Just Because: How To Make Mashed Potatoes

It came to me in a dream the other night that I had to write a post about mashed potatoes. This was non-negotiable. So here it is.

I'm not saying I have all the answers. For that you'll want to look at Cook's Illustrated or someone else, who will tell you about starch molecules, and that you should definitely boil the potatoes whole in their jackets and then peel them, and lots of other things that are doubtless true. All I can tell you is that I've been making mashed potatoes since I was very young and have made them for hundreds of people in many lands and, while it may not be the definitive method, it is basic, and it works.

  • For potatoes, I like one of two kinds: Yukon Golds, which make for a buttery, smooth mashed potato, or starchier brown Idaho russets (read: potatoes) which are fluffier. All sorts are good, but if we're talking my basic method, I stick to one of those. I then peel them and cut them up, into quarters or so. Like I said, this is not ideal: all kinds of water seeps in and if you want to really do things right, you'll give it a little more time and boil them in their jackets and then make a huge mess and burn your hands peeling them afterwards. But I peel them, and I quarter them, and I cover them in a large pan with salted water. I then bring this to a boil. Once it's boiling, I turn it down to a simmer, and simmer until tender. Not falling apart, although falling apart is better than underdone. In fact, let's put that in bold. Do Not Undercook Potatoes.
  • There are few things as disspiriting as beginning to mash only to find you're stuck with a watery, vegetal mass flecked with lumps of undercooked potato. "Comfort food" it's not. They should be soft enough that a knife's blade or the proverbial "skewer" you have lying round can go through easily.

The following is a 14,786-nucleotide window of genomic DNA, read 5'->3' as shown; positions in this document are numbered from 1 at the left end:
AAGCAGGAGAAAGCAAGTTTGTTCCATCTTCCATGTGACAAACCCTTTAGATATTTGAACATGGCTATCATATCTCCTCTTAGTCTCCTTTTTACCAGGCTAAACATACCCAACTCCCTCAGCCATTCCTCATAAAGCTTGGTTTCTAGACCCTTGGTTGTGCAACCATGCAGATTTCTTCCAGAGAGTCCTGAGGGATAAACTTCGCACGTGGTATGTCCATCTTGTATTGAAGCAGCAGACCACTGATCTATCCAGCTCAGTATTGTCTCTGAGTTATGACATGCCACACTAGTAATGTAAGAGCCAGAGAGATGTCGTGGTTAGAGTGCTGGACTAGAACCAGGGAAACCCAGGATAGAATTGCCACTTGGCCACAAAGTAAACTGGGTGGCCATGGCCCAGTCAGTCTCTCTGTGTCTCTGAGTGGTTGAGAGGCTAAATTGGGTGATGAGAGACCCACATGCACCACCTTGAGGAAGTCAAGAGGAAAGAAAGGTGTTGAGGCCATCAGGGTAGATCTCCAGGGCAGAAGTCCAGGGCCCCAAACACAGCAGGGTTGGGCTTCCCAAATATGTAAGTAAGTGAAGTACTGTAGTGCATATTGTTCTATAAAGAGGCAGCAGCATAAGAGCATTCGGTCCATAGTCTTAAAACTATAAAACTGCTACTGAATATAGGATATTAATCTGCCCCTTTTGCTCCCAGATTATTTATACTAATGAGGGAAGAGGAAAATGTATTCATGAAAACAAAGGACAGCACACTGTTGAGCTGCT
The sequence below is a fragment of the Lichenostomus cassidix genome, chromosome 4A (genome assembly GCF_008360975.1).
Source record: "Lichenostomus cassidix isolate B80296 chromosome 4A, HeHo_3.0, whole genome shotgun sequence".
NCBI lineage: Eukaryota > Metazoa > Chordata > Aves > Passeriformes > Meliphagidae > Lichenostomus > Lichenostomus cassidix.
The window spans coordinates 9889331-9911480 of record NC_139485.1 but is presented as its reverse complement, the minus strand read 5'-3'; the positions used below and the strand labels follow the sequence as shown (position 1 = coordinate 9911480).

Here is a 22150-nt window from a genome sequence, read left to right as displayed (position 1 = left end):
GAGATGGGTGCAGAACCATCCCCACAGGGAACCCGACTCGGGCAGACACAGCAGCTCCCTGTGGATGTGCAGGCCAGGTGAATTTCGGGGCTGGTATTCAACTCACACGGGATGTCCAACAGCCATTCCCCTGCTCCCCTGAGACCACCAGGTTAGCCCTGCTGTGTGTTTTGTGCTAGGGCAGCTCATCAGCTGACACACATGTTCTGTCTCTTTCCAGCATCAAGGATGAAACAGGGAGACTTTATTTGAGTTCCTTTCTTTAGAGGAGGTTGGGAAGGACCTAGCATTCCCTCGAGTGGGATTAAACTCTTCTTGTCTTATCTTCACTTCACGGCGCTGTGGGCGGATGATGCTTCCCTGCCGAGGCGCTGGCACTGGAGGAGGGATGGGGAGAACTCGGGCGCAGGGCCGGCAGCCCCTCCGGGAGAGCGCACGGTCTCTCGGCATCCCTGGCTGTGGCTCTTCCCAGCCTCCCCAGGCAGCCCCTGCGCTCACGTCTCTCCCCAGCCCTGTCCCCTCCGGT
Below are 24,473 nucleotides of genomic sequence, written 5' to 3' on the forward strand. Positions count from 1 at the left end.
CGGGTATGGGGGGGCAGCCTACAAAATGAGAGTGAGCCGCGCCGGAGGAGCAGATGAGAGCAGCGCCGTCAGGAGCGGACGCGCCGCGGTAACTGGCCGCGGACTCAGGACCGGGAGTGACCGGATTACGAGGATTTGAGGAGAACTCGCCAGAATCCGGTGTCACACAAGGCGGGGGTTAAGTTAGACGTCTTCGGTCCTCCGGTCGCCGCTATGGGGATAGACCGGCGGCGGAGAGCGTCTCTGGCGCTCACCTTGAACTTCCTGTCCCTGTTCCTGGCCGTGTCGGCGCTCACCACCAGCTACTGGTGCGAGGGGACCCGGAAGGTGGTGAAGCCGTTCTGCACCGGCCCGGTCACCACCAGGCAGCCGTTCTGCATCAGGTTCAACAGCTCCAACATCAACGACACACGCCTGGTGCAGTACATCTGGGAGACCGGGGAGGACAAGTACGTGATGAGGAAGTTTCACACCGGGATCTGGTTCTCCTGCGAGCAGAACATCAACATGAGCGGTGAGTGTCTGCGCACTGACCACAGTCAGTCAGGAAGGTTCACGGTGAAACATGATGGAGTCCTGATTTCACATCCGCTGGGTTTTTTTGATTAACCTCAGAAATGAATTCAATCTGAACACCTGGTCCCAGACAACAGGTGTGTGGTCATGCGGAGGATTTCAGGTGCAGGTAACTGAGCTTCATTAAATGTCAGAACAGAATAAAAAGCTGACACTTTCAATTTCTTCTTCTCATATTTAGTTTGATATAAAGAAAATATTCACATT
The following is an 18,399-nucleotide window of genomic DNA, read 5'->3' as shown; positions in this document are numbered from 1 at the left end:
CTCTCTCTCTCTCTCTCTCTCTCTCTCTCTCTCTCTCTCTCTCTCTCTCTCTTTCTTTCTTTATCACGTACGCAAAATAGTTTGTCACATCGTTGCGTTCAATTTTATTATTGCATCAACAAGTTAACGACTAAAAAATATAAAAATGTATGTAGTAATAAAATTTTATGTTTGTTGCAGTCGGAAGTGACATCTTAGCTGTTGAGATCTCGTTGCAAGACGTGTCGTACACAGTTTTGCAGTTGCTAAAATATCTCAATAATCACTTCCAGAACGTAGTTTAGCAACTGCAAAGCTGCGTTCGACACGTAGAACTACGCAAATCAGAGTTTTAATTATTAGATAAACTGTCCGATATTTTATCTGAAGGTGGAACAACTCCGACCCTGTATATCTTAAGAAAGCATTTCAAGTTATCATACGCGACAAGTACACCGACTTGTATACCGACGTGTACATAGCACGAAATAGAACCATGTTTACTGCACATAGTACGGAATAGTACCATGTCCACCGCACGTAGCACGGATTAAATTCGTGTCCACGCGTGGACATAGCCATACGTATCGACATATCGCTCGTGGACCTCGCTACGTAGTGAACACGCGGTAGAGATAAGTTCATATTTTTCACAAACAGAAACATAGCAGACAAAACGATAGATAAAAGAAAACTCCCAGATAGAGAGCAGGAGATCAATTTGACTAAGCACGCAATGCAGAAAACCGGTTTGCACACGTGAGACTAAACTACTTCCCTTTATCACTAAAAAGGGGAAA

• Now, and this is very important, you are going to drain them. Drain them well, then RETURN THEM TO THE PAN. Turn the heat to low, and shake shake shake that pan until all the water's evaporated, and a little film of potato starch is starting to form on the bottom of the pot. This is very important, especially if, like me, you've peeled the potatoes and let them absorb water. I'd go so far as to call it crucial. Potatoes that aren't sufficiently dried out have a watery, school-cafeteria air to them that no amount of butter can camouflage.
  • Now to the mashing. If you've dried your potatoes well, chances are they will be sort of falling apart already. Now. The best way to mash is with a ricer (sort of like a giant garlic press) or a food mill: both of these are good because they only press the starch once or something. They are also messy and you may not have them. (I don't.) In this case, use a potato masher. Mash them up well. Do not use a blender or a food processor, although a hand mixer's okay, since it sort of whips stuff up instead of chopping and pureeing it.
  • Butter — a good hunk. Some people like to melt this; I like the texture better when you add it in soft chunks. I also think it's a good idea to add the butter first because you'll have a better sense of how much milk you need. Add it.
  • Add warm milk. Blitz it in the microwave or heat it on the stove, but you want the chill taken off, or those mashed potatoes will be clammy and cold, and they're never, ever as good reheated. Add as much as you like to get the right texture.
  • Add salt and pepper — plenty. Purists would say white pepper, but unless you have white pepper around, don't sweat it. In some ways, salt is the most important part, next to the drying out. The difference between undersalted and properly salted is revelatory.
  • Now you want to sort of whip some air into everything with a wooden spoon. Give it a good beating. You're done!

On the subject of reheating: the finest minds of countless generations have attempted to solve this puzzle, and the fact remains that mashed potatoes are never as good as when they're first made. Quickly, they get that institutional flavor, and no matter what a recipe tells you about a layer of melted butter or a double-boiler or a slow-cooker, don't believe it: while they'll certainly be edible, it's not the same. Or perhaps like me you enjoy mashed potato cold from the fridge the next day with a green salad on top. Hey, don't knock it 'til you've tried it.

Why my dream insisted I tell you that, I don't know. But now I am going to make mashed potatoes.